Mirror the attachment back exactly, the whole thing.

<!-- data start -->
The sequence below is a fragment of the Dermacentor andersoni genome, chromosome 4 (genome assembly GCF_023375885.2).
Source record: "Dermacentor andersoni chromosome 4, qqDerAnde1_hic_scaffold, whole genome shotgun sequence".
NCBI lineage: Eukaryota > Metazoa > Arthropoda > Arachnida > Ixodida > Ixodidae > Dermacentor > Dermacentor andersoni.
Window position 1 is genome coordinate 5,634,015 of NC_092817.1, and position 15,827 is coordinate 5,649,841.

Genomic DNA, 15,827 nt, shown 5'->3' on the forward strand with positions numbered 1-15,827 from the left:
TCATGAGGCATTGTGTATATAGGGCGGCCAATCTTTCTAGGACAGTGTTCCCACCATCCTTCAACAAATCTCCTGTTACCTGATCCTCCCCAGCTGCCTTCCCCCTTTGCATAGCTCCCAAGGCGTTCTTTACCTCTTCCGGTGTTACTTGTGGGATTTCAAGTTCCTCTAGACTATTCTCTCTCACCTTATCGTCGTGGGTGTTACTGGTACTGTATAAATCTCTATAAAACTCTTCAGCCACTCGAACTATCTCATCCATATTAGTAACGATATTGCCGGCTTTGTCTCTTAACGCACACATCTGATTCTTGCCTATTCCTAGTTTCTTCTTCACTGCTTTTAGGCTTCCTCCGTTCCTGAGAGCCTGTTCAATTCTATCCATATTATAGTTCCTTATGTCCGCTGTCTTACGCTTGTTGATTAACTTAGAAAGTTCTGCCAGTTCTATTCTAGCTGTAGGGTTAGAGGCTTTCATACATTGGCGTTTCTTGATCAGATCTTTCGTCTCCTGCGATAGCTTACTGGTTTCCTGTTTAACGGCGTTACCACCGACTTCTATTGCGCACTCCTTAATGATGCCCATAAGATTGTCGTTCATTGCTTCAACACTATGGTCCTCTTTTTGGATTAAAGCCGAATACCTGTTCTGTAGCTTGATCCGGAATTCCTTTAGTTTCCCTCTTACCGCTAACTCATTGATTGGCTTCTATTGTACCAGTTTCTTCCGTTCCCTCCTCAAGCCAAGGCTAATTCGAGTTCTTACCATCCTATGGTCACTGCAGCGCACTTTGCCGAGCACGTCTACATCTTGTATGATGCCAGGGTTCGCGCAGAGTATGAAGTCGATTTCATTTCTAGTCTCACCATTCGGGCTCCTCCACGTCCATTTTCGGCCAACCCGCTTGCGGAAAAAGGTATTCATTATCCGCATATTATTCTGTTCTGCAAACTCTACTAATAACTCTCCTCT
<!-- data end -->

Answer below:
The sequence below is a fragment of the Dermacentor andersoni genome, chromosome 4 (genome assembly GCF_023375885.2).
Source record: "Dermacentor andersoni chromosome 4, qqDerAnde1_hic_scaffold, whole genome shotgun sequence".
NCBI lineage: Eukaryota > Metazoa > Arthropoda > Arachnida > Ixodida > Ixodidae > Dermacentor > Dermacentor andersoni.
Window position 1 is genome coordinate 5,634,015 of NC_092817.1, and position 15,827 is coordinate 5,649,841.

Genomic DNA, 15,827 nt, shown 5'->3' on the forward strand with positions numbered 1-15,827 from the left:
TCATGAGGCATTGTGTATATAGGGCGGCCAATCTTTCTAGGACAGTGTTCCCACCATCCTTCAACAAATCTCCTGTTACCTGATCCTCCCCAGCTGCCTTCCCCCTTTGCATAGCTCCCAAGGCGTTCTTTACCTCTTCCGGTGTTACTTGTGGGATTTCAAGTTCCTCTAGACTATTCTCTCTCACCTTATCGTCGTGGGTGTTACTGGTACTGTATAAATCTCTATAAAACTCTTCAGCCACTCGAACTATCTCATCCATATTAGTAACGATATTGCCGGCTTTGTCTCTTAACGCACACATCTGATTCTTGCCTATTCCTAGTTTCTTCTTCACTGCTTTTAGGCTTCCTCCGTTCCTGAGAGCCTGTTCAATTCTATCCATATTATAGTTCCTTATGTCCGCTGTCTTACGCTTGTTGATTAACTTAGAAAGTTCTGCCAGTTCTATTCTAGCTGTAGGGTTAGAGGCTTTCATACATTGGCGTTTCTTGATCAGATCTTTCGTCTCCTGCGATAGCTTACTGGTTTCCTGTTTAACGGCGTTACCACCGACTTCTATTGCGCACTCCTTAATGATGCCCATAAGATTGTCGTTCATTGCTTCAACACTATGGTCCTCTTTTTGGATTAAAGCCGAATACCTGTTCTGTAGCTTGATCCGGAATTCCTTTAGTTTCCCTCTTACCGCTAACTCATTGATTGGCTTCTATTGTACCAGTTTCTTCCGTTCCCTCCTCAAGCCAAGGCTAATTCGAGTTCTTACCATCCTATGGTCACTGCAGCGCACTTTGCCGAGCACGTCTACATCTTGTATGATGCCAGGGTTCGCGCAGAGTATGAAGTCGATTTCATTTCTAGTCTCACCATTCGGGCTCCTCCACGTCCATTTTCGGCCAACCCGCTTGCGGAAAAAGGTATTCATTATCCGCATATTATTCTGTTCTGCAAACTCTACTAATAACTCTCCTCT